Let me begin with a story about something else.
I live in western Minnesota, at the border of North Dakota, where the winters are hard, cold, windy and sometimes lethal. Small things often go missing. A few years ago, in May, as winter was ending, I discovered a surprise. As the snow melted away from our front porch, an orange bag appeared. It was a newspaper from November. The wind had taken it. The snow had preserved it.
I took the newspaper into the house, opened it carefully, and began to read. I thought I would give it just a glance. In truth, I could not stop.
Of course, there was no news value to this paper. I knew the stories. I knew how the stories ended, or became other stories. And yet reading that newspaper was wonderful. It was history. It was literature. When you know how the story ends, the joy is listening to how well it’s told.
I mention the discovery of an old newspaper, and the thrill of reading it, because I seem to have missed a very good book. It’s What I Do was published in 2015. It was on the New York Times bestseller list. It was reviewed in the New York Times, The Guardian, the LA Times, and just about everywhere else. All the reviews were good— enthusiastically good. Hell, there’s even a movie being made and Jennifer Lawrence is the star. Yes, Hunger Games Jennifer Lawrence is going to play the role of a conflict photojournalist.
So, I missed the book completely. Never heard of it then, not even a rumor. Now, however, I want to press it into the hands of everyone I know.
It’s What I Do is not a book about photography. It’s a memoir, a book about being a photographer. More specifically, it’s a book about being a tremendously curious freelance, female, conflict photographer with a deep moral belief in the value of documenting the hardest examples of humanity. It is a wonderful, oftentimes thrilling book. It is a book that rewards every moment reading. It’s a page-turner. It’s a heart-breaker, too.
The book begins with Addario being kidnapped by government forces in Ajdabiya, Libya during the downfall of Moammar Gadhafi. She and her colleagues are taken, beaten, threatened. It’s a cliff-hanger, though. She doesn’t come back to it until nearly the end. In between, we get her first camera, her home life as a child, and the deeply difficult ways anyone would have maintaining relationships when your work sends you to war.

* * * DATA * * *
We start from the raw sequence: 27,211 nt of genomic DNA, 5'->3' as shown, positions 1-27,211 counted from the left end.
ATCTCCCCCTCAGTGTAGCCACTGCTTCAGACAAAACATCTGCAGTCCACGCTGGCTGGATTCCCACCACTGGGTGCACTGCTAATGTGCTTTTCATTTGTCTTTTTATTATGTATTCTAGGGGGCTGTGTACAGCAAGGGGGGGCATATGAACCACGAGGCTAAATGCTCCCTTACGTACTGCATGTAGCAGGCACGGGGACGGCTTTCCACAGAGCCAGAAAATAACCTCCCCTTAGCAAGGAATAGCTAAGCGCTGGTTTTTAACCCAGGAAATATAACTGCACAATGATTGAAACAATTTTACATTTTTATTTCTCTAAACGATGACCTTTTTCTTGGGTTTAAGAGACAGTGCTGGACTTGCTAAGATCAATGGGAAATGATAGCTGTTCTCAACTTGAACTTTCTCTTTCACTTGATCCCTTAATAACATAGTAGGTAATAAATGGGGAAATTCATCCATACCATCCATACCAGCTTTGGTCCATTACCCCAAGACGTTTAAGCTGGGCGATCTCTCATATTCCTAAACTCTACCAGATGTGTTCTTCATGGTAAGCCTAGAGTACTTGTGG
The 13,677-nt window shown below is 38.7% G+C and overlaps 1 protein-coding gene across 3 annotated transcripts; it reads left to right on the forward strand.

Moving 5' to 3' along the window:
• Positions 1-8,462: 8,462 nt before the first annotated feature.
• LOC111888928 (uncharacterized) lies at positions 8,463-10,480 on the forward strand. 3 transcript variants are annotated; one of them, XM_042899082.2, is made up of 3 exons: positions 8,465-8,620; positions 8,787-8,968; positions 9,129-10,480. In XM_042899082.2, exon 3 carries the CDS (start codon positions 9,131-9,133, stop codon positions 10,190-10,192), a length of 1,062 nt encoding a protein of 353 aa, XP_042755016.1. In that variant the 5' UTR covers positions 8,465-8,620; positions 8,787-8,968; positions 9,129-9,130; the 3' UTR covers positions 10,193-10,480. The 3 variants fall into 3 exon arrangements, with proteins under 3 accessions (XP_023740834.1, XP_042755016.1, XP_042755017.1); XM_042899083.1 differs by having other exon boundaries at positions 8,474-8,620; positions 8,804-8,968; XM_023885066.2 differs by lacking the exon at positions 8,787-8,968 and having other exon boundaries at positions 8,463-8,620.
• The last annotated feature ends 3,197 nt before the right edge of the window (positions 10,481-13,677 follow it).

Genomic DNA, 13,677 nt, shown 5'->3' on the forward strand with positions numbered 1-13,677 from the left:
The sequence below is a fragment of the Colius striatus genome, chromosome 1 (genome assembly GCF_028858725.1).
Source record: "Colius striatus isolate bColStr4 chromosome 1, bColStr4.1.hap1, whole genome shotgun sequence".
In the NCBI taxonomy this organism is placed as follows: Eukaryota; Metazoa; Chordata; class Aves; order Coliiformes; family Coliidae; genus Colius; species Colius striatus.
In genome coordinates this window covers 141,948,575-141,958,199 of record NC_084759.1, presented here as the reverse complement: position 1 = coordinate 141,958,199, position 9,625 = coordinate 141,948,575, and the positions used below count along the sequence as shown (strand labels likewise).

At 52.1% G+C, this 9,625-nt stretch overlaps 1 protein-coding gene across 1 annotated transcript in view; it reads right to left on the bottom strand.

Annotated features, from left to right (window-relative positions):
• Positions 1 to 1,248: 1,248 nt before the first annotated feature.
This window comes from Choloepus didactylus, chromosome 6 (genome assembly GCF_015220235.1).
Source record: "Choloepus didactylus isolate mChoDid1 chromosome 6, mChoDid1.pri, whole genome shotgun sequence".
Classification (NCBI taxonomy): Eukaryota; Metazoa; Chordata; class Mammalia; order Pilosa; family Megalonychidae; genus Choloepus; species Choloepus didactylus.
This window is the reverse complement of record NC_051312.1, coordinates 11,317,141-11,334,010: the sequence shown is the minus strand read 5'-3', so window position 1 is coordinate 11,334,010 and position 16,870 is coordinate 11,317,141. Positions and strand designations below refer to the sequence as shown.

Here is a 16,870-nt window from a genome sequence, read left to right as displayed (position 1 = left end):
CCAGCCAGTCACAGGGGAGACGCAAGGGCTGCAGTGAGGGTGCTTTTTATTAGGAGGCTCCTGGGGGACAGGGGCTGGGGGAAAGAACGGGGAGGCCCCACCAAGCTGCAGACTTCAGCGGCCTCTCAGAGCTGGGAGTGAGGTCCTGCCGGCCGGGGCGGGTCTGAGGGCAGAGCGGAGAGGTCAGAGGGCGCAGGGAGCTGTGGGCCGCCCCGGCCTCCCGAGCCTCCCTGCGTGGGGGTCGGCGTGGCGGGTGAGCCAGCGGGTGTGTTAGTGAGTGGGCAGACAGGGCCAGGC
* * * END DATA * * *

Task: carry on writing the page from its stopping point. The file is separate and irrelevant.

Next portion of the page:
There is violence in this book. Soldiers die. Civilians die. Colleagues die. A videographer dies just a moment after Addario stood next to him. Addario herself is profoundly injured. There is heartbreak, too. Addario describes her failed loves without cynicism, though; it’s just the cost of the work she’s called to do. Addario finds herself everywhere from New York to Turkey to Iraq to Libya to Sudan, and in each place, what she captures is not so much violence as plight. And she is fully aware of the risks of her work.
“As a photographer in a war zone, I didn’t have a weapon. I needed to get as close as I could to the action in order to get the photographs, but I also needed to stay alive. And the only thing that kept me alive during Iraq, Afghanistan, Lebanon, Congo, and Darfur was my inner voice that told me when I had reached my personal limit of fear. It told me when I needed to pull back to preserve my sanity, and possibly my life.”
There are accolades along the way—a Pulitzer as part of a reporting team and the MacArthur “Genius Grant” are testaments to her eye and skill. Addario does find a love that can survive and even celebrate the work she does, and she becomes a mother too, continuing to work in war zones during the early months of her pregnancy. Gender and gender roles are a large part of this book, but in ways that make her sense of purpose profound. There is always the fear of assault, and the fear that soldiers and colleagues won’t believe she’s up to the challenges—mental, emotional and physical—of the work that compels her. But she is also determined not to let her own fears or the projections of others slow her work.
There are three glossy sections of photos in It’s What I Do. Some of the photos have captions while a good many do not. All of the photos are moving. But it’s the clean and detailed and powerfully honest writing that makes this book compelling.
I am sorry I missed Addario’s book when it came out, but not overly so. Like the newspaper that went missing from my porch, if I had read it then, I fear I would have read it too quickly, just one more in a list of books I needed to read, skimming at times. Now, in a May two years later, I have the time to read under a different light. This is the literature of our work.
I will never be a war photographer, but that doesn’t matter. Addario’s book is about curiosity, the tension between family and vocation, the risks any of us are willing to take, and what peace we may find when our lives are broken by work that matters. It’s a book that gets in deep and lingers, encouraging us all.
W. Scott Olsen is a professor of English at Concordia College in Moorhead, Minnesota, where is also edits the literary journal Ascent. His most recent book is A Moment with Strangers: Photographs and Essays at Home and Abroad (NDSU Press, 2016).